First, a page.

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Lethbridge Herald Newspaper Archives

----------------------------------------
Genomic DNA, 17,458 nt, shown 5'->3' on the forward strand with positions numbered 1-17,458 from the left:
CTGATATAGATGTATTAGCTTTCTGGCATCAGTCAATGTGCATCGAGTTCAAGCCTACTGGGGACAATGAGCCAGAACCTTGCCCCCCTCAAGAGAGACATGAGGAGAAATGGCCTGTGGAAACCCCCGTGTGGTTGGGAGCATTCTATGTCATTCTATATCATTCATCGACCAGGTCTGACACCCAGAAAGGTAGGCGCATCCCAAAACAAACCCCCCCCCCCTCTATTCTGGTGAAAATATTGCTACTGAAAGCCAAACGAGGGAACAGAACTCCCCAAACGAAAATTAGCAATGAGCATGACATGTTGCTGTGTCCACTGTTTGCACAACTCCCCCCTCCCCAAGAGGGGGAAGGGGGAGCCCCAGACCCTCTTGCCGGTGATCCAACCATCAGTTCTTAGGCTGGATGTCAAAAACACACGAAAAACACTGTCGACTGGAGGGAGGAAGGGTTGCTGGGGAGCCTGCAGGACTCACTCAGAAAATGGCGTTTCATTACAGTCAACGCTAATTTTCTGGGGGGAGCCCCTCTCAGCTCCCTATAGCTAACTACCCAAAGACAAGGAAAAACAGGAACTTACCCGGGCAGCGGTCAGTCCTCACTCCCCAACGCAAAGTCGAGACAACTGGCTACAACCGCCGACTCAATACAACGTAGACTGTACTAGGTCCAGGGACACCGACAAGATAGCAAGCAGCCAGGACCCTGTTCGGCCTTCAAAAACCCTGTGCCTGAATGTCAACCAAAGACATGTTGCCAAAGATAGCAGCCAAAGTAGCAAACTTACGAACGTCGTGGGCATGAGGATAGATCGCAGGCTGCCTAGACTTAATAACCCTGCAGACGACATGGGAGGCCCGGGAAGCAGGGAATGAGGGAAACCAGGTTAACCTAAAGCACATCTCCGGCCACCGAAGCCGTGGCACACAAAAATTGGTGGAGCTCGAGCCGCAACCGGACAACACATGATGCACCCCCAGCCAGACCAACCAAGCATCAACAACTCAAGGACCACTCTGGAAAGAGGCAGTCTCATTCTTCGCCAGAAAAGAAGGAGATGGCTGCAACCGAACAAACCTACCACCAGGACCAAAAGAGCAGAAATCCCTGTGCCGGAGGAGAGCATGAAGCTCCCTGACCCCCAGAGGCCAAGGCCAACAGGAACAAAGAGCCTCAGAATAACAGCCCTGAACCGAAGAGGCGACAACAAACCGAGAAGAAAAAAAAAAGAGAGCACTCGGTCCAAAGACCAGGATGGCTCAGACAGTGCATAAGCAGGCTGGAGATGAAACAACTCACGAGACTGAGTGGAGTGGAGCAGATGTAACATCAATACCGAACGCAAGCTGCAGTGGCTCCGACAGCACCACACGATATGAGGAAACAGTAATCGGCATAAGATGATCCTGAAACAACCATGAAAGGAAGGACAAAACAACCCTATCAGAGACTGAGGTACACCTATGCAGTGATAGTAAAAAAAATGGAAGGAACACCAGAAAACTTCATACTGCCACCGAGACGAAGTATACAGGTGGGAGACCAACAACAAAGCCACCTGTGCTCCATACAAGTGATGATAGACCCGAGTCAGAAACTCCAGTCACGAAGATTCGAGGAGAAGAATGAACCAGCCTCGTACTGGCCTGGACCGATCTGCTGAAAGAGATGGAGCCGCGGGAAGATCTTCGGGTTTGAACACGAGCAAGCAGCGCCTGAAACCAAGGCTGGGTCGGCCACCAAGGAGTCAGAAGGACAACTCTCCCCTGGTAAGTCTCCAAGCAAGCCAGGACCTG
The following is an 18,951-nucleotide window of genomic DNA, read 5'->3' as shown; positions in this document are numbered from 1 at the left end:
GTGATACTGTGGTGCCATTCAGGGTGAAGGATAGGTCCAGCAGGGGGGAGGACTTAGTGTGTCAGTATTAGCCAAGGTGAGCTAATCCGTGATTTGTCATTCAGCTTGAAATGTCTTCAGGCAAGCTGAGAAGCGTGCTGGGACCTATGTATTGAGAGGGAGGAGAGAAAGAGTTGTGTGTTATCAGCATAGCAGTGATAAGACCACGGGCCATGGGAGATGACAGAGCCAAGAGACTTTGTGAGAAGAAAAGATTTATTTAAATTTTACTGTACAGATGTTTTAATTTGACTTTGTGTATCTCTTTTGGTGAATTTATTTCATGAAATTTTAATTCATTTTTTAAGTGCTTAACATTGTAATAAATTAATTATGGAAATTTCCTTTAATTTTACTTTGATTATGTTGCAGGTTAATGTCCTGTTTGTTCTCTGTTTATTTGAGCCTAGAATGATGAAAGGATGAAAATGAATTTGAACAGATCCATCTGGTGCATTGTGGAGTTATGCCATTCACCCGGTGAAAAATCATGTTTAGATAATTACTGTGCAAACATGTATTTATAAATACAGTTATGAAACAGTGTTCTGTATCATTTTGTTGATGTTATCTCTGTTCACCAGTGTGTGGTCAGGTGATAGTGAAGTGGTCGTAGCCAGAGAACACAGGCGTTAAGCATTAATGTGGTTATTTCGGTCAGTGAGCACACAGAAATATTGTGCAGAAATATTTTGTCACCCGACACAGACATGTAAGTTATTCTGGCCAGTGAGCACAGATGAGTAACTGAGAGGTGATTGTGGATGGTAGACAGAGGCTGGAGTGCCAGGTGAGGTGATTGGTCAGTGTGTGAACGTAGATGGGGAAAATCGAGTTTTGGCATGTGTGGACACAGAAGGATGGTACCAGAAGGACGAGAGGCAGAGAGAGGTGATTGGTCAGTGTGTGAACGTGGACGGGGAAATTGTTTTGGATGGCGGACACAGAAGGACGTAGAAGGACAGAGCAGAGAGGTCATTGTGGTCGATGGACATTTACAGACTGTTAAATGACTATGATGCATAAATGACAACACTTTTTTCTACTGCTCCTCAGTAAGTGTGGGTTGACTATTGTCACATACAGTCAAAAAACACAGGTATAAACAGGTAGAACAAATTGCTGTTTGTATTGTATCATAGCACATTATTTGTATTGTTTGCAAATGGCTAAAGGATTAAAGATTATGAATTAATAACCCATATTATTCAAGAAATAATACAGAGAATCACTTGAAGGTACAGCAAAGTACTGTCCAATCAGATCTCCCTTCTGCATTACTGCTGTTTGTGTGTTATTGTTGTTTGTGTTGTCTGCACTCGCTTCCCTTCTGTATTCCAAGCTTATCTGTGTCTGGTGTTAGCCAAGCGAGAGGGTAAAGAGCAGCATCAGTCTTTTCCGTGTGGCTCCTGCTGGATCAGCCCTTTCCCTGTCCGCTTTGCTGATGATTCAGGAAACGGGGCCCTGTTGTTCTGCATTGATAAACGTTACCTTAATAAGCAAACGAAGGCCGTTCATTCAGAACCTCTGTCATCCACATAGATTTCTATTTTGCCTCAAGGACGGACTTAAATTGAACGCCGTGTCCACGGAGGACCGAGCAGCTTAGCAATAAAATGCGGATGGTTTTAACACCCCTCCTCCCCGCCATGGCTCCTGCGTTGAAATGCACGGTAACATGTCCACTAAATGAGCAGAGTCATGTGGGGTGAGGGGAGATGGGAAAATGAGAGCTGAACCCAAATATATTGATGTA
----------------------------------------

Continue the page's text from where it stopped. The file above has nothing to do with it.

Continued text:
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Lethbridge Herald, The (Newspaper) - February 20, 1909, Lethbridge, Alberta LETHamDGE, ALBERTA, THURSDAY, FEBRUARY IS, w Rambling Reveries BY A DREAMER There are too many fathers who will tie up the dog at night mid let. the boy run loose. Some women are awfully touchy. A widow has brought an action against a paper which said that her husband had gone to a happier home. v What is needed most of all in bringing up children is example. What they 'see and hear and take in by absorption 'in their young years, will, in most cases, become the ruling traits of their lives. Parents rarely fully realize to what extent they stand as models to their children. There is no surer safeguard against the temptations that come to young men and women than a love for home. It has brought back and held many a wanderer in a safe place. It t? 10Ve- .training of the child. What 'here is In such ji home-, of home than in anv other spot on he'rue spmt of motherhood, of that earth i tender care which the child will re- member in after years, and which sits up into the wee small hours of the night working on dainty gowns in which all the childish impulses for play are stifled forever in dress ar- rsy. The over-dressed child is always the unhappy child. She is a pert miss who has learned early to regard overmuch the and vanities of life, or she is a poor little discontent- ed victim, who has never a chance for childish pluy. and looks with en- vy at the ragtrt'd little tumbling ur. chins_ who mud pies on the The over-dressed boy is even more unhappy than the over-dressed girl. T3ie Little Lord Fauntleroy boys who were seen a few years ago iii their velvet suit, -though they were pictur- fsquo. were a very unhappy set of little gentlemen, and were probably very thankful when the fashion changed and they could .wear blue flannel sailor suiits and double-kneed trousers, and play marbles ab lib- itum. "Do you like your suit, John- said a visitor to a boy in long blonde curls and Fauntjferoy dress. he replied. "I don't want to be a girl. It's my rua wants me to be a little angel.' How much sacrifice do such poor mothers make on the altar of person- al vanity, and how little, time and temper must be left to 'devote to the T. E. PATTERSON, Office, Oliver Block. Phone 887. I LOTS Wood St. cloM in': 2.LOTS McKILLO? ADDN., NEAB Ellison Mill, The sooner children are brought to uaderstand that idleness is a crime, and that- no amount- of fine culture can make them pass for valuable in the world's eye if they are unable to earn a livelihood, and so must be, come "hangers on" for others to will help to guide him aright over the pitfalls that beset every path. The boy who looks upon his home as a palace for the display of nervous ir- ritation that comes from overwork, where everything is sacrificed to the love of show and no place is left for the. angel of rest and peace, will 3 LOTS ON WESTMINSTER CLOSE to school, 1 ACHE LOT CORNER OF McBETH Bailey St., mile from school OPPOSITE THE 6 ROOMED HOUSE ON TORRANCE Ave., Cash and per month until paid for. Bents for per month. ing will have better luck than man- agement, if his children turn to be strong, healthy and honorable citi- zens. support, the better for them. That jkaVTat Tiis'IrVopportunity, and daughter helps her mother cook at the same time his training has. ill- and scrub is far more worthy tha'n she who .only paints and plays and obliges her overworked father to pay a ee'rvant that she may not soil her dainty hands. There is a charity that consists in withholding words, in keeping back harsh judgments, in abstaining from speech, if to speak is to condemn. -Such charity hears the tales of slan- der, but does not it, listens in silence, but forbears comment; then fitted him to meet the great tempta- tions outside. Changed by Kindness "We were married thirty-seven years." a man said, who had lost his wife, "and in all that time she never gave me a cross word. But I shall never -forget the first time I scolded her. One morning when we had .been married, two years. I found a button off my shirt. I threw the out luroears comment; tnen vu. m? aj.Lj.iu. j. LIUCW me locks the unpleasant secret up in ihe i at her, and said, in a rough very depths of the heart. Silence j voice- 'Sew a button She got can still rumor; it is speech that: a button and sewed it on. saying, keeps a story alive, and lends itj me> husband, I had a great vigor. in the kind, and to do yesterday, and I forgot-it; heart that charity abides with 'the! but ltr sha11 never happen again." Her peacefulness of a- dove. There words almost broke my makes its home, and by the word! heart. .I could -have gone down on withheld, and the kindly one out-jmy knees to ask her forgiveness. She spoken, we have the the a Afferent man of me, and the of peace nestling in the heart. -For! has-been a different since kind words are .like "anples of gold died." in pictures of silver." i Those; who habitually correct their _____ children in their faults by whipping Ov ,aad boxing them, must not .be sur- i prised when they find them slapping Too many mothers consider their them in return, and rough and abus- ehildren as simply'objects for the dis- ive towards one another. They are play of their own vanity and pride, j simply .trying to enforce their own ul- be kept i little ideas'of right as they have seen white clothes all season- through, their elders do. The mother who though neither the fathers purse spen'ds most of her time fussing over nor the mother s strength is sufficient j the wardrobes of her children and to provide the numberless changes herself, starching, ironing ana decor- necessary. .of dressing.'the ating and making them fashionable, Ifl G A VIC 7 Kla Wlvw. T i i child in sensible frocks of blue flan- nel such as millionaire's children are not ashamed, to -wear for play dresses, every effort is strained to .reach this false ideal of dress which the mother has setup for herself. ;She will find the lessons she .taught crop, ping out in. dudeism; in prevents the development of'" solid character -useful habits: -The father who smokes and drinks.' and spends his substance .in riotous liv- lessiujrs are vouchsafed to the dwellers in mansions, often come'to the sojourners in homes, and. the wanderer from its sacred as portrayed in the printed lines of the old son? of 'Home, Sweet "From allurements abroad, which but flatter the eye, My unsatisfied" heart turns and says with a sigh, Home, sweet, sweet home, Be it ever so humble, there is no place like home." How these lines of living light- shine on the pathway of the weary and heavy laden, making the foot- paths easier to find and pleasenter to follow, throughout the varieties and vicissitudes of the journey of human life; all of which are unseen in "marble and unknown in richly appointed where only fashion rules the hour, and folly crowds home affections to the wall, where veiled faces and ach- ing hearts tell of gilded "shams, and fields of desolation and decay of the "life that is--worth the Purity in Womanhood A German Philosopher has poetic- ally and truthfully said, "The two most beautiful things in the universe are the starry heavens over our heads and the sentiment, of duty in the human soul." Few objects are rich- er for the contemplation of the truly high-minded man than is a young woman who lives, acts speaks and exerts her powers for an enlighten- ing conviction of duty, in whose soul the. voice of duty is the voice of God. In such women .there is a mighty force of moral power. Though they may be as gentle as a lamb, or retiring and modest in their demean- there, is in them what commands respect, what enforces esteem. They are'the strong women. The suri is not truer in its course than they are to theirs. They- are -reliable as the everlasting rocks. Every day finds them in the same steady and1 moral firmness. Men look to them with confidence that knows no W In Washington, IMPROVED FRUIT LAND brings from to per acre. We tell better Sands unimproved at to per acre, according to location. You csn make a good living and pay for the planting and cultivating of your orchard, by growing garden truck between the trees. OR You can have your land improved k to a six.year old fruit bearing or- chard, for to per acre. We have experienced orchardists to do this work and charge per acre for same, which includes clearing, cultivating, supplying and planting two-year old trees {your selection) and the subsequent care of same for four years.. Do these prices appear high to you? An Apple Orchard in full bearing, yields from 500 to boxes per acre, and nets the grower from to per box, hence if fruit land will yield a profit of even per acre, that profit is equal to ten per cent, on or ONE HUN- DRED AND SIXTY PEJ? CENT, on the actual cost price. How many of th> best farms in other countries are -netting the own- su'th profits on tht price tKey actually paid for the land? We invite comparisons. Do a little figuring for yourself, The climate of THE ARROW LAKE DISTRICT is admirably adapted to the growth of vegetation. The win- ters are so short and mild, that semi, tropical fruits, figs for example, can be successfully grown. The soils of this valley are a com- bination of volcanic ash, sand from the disintegration of igneous rocks, silt from old lake beds, and humus from the decay of vegetation. They comprise all the elements necessary to plant life, being from two to three hundred feet in depth, and are of inexhaustible fertility. says the New York Wall Street Journal, "are stubborn things and they won't down." .British Co- lumbia possesses lumber resources, greater than all the states of the Union, East of the Rocky Mountains. British Columbia is moreover now recognized as the orchard of the Em- pire. .It has the soil, the climate and it will have the people. NOTE. Our contracts provide for twelve months in which to finally se- lect your land. We., improve your property, if you wish it. Buy your home now while prices are low. .They will never be lower and will certainly be higher in a I' very short time. We do not claim to have the only Fruit Lands in British Columbia, but what we wish to explain, That our lands were personally se- by two old residents of the country, who understood conditions necessary for profitable fruit culture, and who were at the same time fa- miliar with the climate and soil con- ditions of the country. That, at-the same time our lands were selected they had practically the choice of the country. That our lands were chosen for the purpose of fruit-growing, was in their opinion, the best obtainable. That due consideration was given to sections requiring irrigation and those said not to require it. That our lands were chosen with a view to irrigation, should it be found necessary, and can be Irrigated at a very small expense. That since that time it has been satisfactorily demonstrated that ir- rigation is not required. That transportation facilities and conveniencesto market were not over- looked. That the choosing of land in small isolated tracts where schools and churches could not be maintained, was, carefully avoided. That we believe, there are no bet- ter fruit lands in British Columbia, than we are offering at the present market price. We are not selling on COMMIS- SION. We own our lands and are interested in satisfying our customers. Write, us for full particulars and. literature. The ARROW LAKE ORCHARDS LETHBRIDGE ALBERTA doubt. They are fearless and brave, j complete until it is swayed and .ele- j grace of the soul should be sought they :have-but to-know their duty, to vated bv cennine Dietv No heart is ihv PWTV vonnw wnmoTr be ready t0 engage in it, and though men laugh and sneer at them, though the world -frown and threaten they will keep at it. culti- Sbfanghai, interna- tional opium conference which erery young woman and iully happy till it is imbued with vated with the "most assiduous care, ed February 1 at the instance of may-and ..should be until is ad in the waters of piety ONE ONLY General Admission 25c Reserved Seats 50c HlCKMAN-MILLER CO. BENTLEY XYLOPHONE SOLOIST FERN MACK MAZIE MARTELL MONTANA, JACK and MARINTANA JOE KELSEY Ex-Collegians Blackface Comedian In their side-splitting Farce, "TWINS" The World's Wonder Tramp Comedians Singing and Dancing Soubrette Sharpshooters and Knife Throwers Singer and Dancer ;